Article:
The conservative dissenters tore into Roberts' reasoning. They began by pointing out that both precedent and a proper understanding of the concepts make it clear that penalties and taxes are mutually exclusive. That is, a penalty is not a tax and vice versa. In deciding what the requirement is, they argued that while the Court should look at the "fair meaning" of the statute, it may not rewrite it. The dissenters then argued that the fair meaning leads to the conclusion that the mandate is a penalty. This is true whether you look at conceptual arguments, statutory language, or precedent.
Consider the conceptual argument. A penalty is a punishment (a fine in this context) for an unlawful act. It is clear that the minimum-coverage rule is a legal requirement and the failure to satisfy it is an unlawful omission. The statute is littered with the word "requirement." In addition, the statute exempts some people from the payment, but not the mandate. This makes sense only if the failure to pay were an unlawful act. The nail in the coffin is that Congress considered and rejected a version of the Act that imposed a tax rather than a requirement-with-penalty.
In a feature of the decision that will make Roberts' argument live in infamy, he argued that the same features of the statute's text that make it a tax for the purpose of the Taxation Clause show that it is not a tax for the purpose of whether the Court had the power to hear the case (Anti-Injunction Act). The dissent spit out its disapproval and said that this reasoning "carries verbal wizardry too far, deep into the forbidden land of the sophists."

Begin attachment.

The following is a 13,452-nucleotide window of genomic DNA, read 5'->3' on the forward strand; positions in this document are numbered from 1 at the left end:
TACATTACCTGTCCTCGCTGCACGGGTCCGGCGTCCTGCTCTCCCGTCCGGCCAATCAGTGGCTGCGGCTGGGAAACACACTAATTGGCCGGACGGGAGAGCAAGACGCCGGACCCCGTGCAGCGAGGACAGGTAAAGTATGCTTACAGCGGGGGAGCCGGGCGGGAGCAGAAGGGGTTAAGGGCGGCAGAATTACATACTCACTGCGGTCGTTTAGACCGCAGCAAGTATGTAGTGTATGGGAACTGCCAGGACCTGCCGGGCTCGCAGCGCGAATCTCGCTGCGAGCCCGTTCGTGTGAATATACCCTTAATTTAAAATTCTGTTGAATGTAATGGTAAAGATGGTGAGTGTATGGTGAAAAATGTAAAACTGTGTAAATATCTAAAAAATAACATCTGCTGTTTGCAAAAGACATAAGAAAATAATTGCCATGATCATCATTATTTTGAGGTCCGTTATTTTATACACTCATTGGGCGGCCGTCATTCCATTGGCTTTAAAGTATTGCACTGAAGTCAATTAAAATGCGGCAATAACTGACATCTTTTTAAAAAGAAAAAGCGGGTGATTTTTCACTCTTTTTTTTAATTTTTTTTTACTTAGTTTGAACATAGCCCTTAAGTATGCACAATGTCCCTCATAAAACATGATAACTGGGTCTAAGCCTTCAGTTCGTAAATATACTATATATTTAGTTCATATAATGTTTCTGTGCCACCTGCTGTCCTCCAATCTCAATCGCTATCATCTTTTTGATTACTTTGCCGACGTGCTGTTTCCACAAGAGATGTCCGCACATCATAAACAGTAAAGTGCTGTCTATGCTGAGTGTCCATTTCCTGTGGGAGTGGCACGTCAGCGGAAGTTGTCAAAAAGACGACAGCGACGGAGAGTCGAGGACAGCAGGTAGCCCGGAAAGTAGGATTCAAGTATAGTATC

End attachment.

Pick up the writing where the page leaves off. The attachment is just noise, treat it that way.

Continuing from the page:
Consider statutory language. The dissenters point out that the Act repeatedly labels the required payment a "penalty." It does so eighteen times and never - absolutely never - labels it a "tax." Neither the mandate nor the required payment are even located in the revenue section of the statute.
Consider precedent. The dissenters note that in the past, the Court always treated money payments for violating the law as a penalty and never as a tax. Until Robert's decision, no federal court - absolutely none - had accepted the notion that the mandate in question was a tax.
This decision in effect killed much of what was left of the limits on federal power. The courts will now allow Congress to coerce Americans on almost any decision that does not directly infringe on rights narrowly laid out in the Bill of Rights. It could force citizens to buy new cars or purchase broccoli by "taxing" those who fail to do so. In essence, Roberts and the liberal justices have determined that the federal government may now do things indirectly, using taxation, which it may not do directly. In contrast, consider the view of the father of the Constitution, James Madison. In the Federalist Papers he said, "The powers delegated by the proposed Constitution to the federal government, are few and defined." This view and the accompanying Constitutional language are tossed out like soiled newspapers.
This is the same Obama administration that claimed that without a warrant, the Constitution permitted the federal government to track any and all Americans' cars via GPS technology. The administration recently decided to ignore the law regarding illegal aliens and to hide from Congress documents on a gun-running program gone awry. The Obama administration went to war against Libya without Congress declaring, authorizing, or even funding the war. To paraphrase T.S. Elliot, this is how a Constitution ends: not with a bang but a whimper.
Stephen Kershnar is a philosophy professor at Fredonia State University. Send comments to firstname.lastname@example.org